Important Issues for CARICOM SIDS Highlighted at… You may be interested in… Nov 26, 2019 Sep 2, 2020 Today is World Environment Day May 22, 2020 Share this:PrintTwitterFacebookLinkedInLike this:Like Loading… CARICOM Secretary-General Ambassador Irwin LaRocque is urging close collaboration between Caribbean Small Island and Low-lying Developing States (SIDS) and those in the Indian Ocean and Pacific States to achieve greater results when SIDS development priorities come before a global forum next year . The Secretary-General made the point during the Opening Ceremony for a meeting of Caribbean SIDS preparing for a mid-term review of the Samoa Pathway (SIDS Accelerated Modalities of Action Pathway). The Samoa Pathway which represents SIDS priorities for sustainable development and poverty eradication, was adopted at the Third International Conference of SIDS in Apia, Samoa in September 2014. A High Level Review of the progress made in addressing the SIDS priorities has been scheduled for September next year at UN Headquarters in New York. Jun 5, 2020 Promoting Investment in Sustainable Development Goals for… Ahead of next year’s Review, preparatory meetings are being held to examine the progress made at national and regional levels. Belize is hosting the Caribbean Preparatory Meeting and Regional Partnership Dialogue from 6 – 9 August. There is a further interregional meeting to be held in Samoa in October. Ambassador LaRocque urged participants at the Belize meeting to hone their strategy to collaborate with the other Regions so that the unified strengths of the SIDS can go forward to the 2019 High Level Meeting. “I therefore give my assurance as Secretary-General of this Community, that I will endeavor to reach out to my counterparts in the Indian Ocean and Pacific Regions to ensure that our collective influence is used to give us the best chance of a positive response to our needs as we seek to fulfill the objectives of the Pathway and attain the SDGs,” he said. Participants at the meeting in Belize Op-Ed: Caribbean island states need differentiated treatment… Reviewing the Region’s Development and Poverty Eradication prioritiesPrime Minister of Belize Mr Dean Barrow and CARICOM Secretary-General Ambassador Irwin LaRocque will address the Regional Preparatory Meeting for the mid-term review of the Samoa Pathway, Monday 6 August 2018, in Belize. The Ceremony begins at 3:00 pm, Belize Time (4:00 pm Jamaica time, 5:00 pm Eastern Caribbean Time)…August 6, 2018In “Belize”UN Summit on Small Island Developing States (SIDS)By Elizabeth Morgan “SIDS are a special case for sustainable development. They require concerted long-term attention and investment of the entire international community.” UN SG The United Nations General Assembly (UNGA) ended its week of summits at the start of its 74th Session with one dedicated to the specific sustainable…October 4, 2019In “Jamaica”CARICOM records concerns about pace of SIDS’ development in Samoa meeting(Caribbean Community Secretariat) – As the global community prepares for a Midterm Review of the progress in addressing the priorities of Small Island Developing States (SIDS), the Caribbean Community (CARICOM) is concerned about the pace of implementing the modalities for SIDS’ sustainable development. CARICOM articulated the concern that SIDS faced…November 14, 2018In “CARICOM”Share this on WhatsApp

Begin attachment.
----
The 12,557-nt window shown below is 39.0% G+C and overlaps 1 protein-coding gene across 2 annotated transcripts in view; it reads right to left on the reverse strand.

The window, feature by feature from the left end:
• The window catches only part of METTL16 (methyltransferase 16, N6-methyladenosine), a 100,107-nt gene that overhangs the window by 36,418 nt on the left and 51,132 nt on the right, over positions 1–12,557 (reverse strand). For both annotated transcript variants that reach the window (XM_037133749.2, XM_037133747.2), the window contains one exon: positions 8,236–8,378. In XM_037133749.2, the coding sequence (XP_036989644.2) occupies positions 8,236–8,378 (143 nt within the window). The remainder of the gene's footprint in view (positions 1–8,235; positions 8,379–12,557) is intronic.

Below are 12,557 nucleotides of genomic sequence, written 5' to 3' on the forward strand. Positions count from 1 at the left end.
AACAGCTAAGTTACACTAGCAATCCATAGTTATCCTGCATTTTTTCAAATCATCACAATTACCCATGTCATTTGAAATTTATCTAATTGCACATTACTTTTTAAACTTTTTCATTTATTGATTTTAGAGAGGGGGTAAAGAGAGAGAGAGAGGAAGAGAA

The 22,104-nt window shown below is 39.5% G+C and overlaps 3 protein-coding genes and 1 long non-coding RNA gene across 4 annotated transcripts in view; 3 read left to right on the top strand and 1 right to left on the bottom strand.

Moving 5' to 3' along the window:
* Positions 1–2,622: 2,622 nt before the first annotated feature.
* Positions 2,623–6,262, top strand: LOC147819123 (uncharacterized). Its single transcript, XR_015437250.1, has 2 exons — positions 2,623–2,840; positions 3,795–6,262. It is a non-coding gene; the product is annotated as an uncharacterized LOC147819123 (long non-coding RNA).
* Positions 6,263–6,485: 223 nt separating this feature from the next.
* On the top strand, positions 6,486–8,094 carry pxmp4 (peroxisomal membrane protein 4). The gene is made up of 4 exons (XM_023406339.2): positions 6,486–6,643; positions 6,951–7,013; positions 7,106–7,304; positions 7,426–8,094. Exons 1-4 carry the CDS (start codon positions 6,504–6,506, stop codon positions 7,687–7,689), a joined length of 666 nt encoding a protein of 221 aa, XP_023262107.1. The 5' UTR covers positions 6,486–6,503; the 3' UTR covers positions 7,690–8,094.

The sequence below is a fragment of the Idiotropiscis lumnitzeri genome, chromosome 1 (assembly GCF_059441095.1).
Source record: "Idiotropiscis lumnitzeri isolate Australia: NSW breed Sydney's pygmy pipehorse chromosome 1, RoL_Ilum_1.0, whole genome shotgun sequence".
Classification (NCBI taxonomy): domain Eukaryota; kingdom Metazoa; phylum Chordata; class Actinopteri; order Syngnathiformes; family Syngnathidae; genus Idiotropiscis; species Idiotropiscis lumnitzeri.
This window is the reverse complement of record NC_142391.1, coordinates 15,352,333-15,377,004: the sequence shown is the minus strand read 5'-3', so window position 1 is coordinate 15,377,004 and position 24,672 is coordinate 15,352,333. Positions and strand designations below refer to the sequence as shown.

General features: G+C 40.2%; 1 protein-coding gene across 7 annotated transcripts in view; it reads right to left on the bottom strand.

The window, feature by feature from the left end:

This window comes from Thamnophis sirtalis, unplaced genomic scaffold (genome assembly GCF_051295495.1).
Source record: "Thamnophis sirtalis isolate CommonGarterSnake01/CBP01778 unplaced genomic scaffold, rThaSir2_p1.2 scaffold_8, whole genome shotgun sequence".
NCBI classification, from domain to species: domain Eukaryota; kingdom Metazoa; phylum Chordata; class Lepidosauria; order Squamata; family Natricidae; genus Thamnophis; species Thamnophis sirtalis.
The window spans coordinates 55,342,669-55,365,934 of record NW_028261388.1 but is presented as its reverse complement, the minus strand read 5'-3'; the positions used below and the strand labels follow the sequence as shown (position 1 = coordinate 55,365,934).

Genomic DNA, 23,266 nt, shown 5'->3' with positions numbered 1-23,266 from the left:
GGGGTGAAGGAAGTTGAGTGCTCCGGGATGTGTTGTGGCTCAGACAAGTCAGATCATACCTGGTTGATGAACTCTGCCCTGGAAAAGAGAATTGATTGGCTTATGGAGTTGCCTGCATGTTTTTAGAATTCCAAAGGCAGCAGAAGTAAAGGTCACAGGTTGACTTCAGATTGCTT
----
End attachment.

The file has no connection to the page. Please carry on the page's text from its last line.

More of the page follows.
Bridgestone Americas has announced that Joe Venezia has been named president of Bridgestone Retail Operations (BSRO), effective June 19. BSRO, a subsidiary of Nashville-based Bridgestone, operates one of the world’s largest company-owned networks of tire and automotive service centers nationwide under the Firestone Complete Auto Care, Tires Plus, Hibdon Tires Plus and Wheel Works brands. AdvertisementClick Here to Read MoreAdvertisement“In recent years, BSRO has developed and executed a singular focus on driving operational excellence and delivering a consistent, world-class customer experience across our retail store network,” said TJ Higgins, president, North America, integrated consumer tire group, Bridgestone Americas Tire Operations. “Joe’s diverse retail and operational background will help us build upon our progress in those critical areas.” Venezia brings more than 20 years of consumer goods and retail experience to Bridgestone. He most recently served as executive vice president of global store operations at Toys”R”Us Inc. In that role, Venezia was responsible for delivering an exceptional shopping experience across a retail network of more than 850 Toys”R”Us and Babies”R”Us stores in the United States; he also provided strategic direction and support for store operations worldwide, including sharing operational best practices. Venezia joined Toys”R”Us in 2014 as senior vice president of store operations.Prior to Toys”R”Us, Venezia was senior vice president of operations and head of stores for The Pantry, an independently operated convenience store chain in the southeastern U.S. He also has held leadership positions with Walmart and Wells Fargo Merchant Services, and began his career as a brand manager at Procter & Gamble. AdvertisementVenezia earned a bachelor’s degree in civil engineering from the United States Military Academy at West Point. He served as an Airborne Ranger Officer in the U.S. Army Infantry for nine years. To learn more about Bridgestone, visit bridgestoneamericas.com.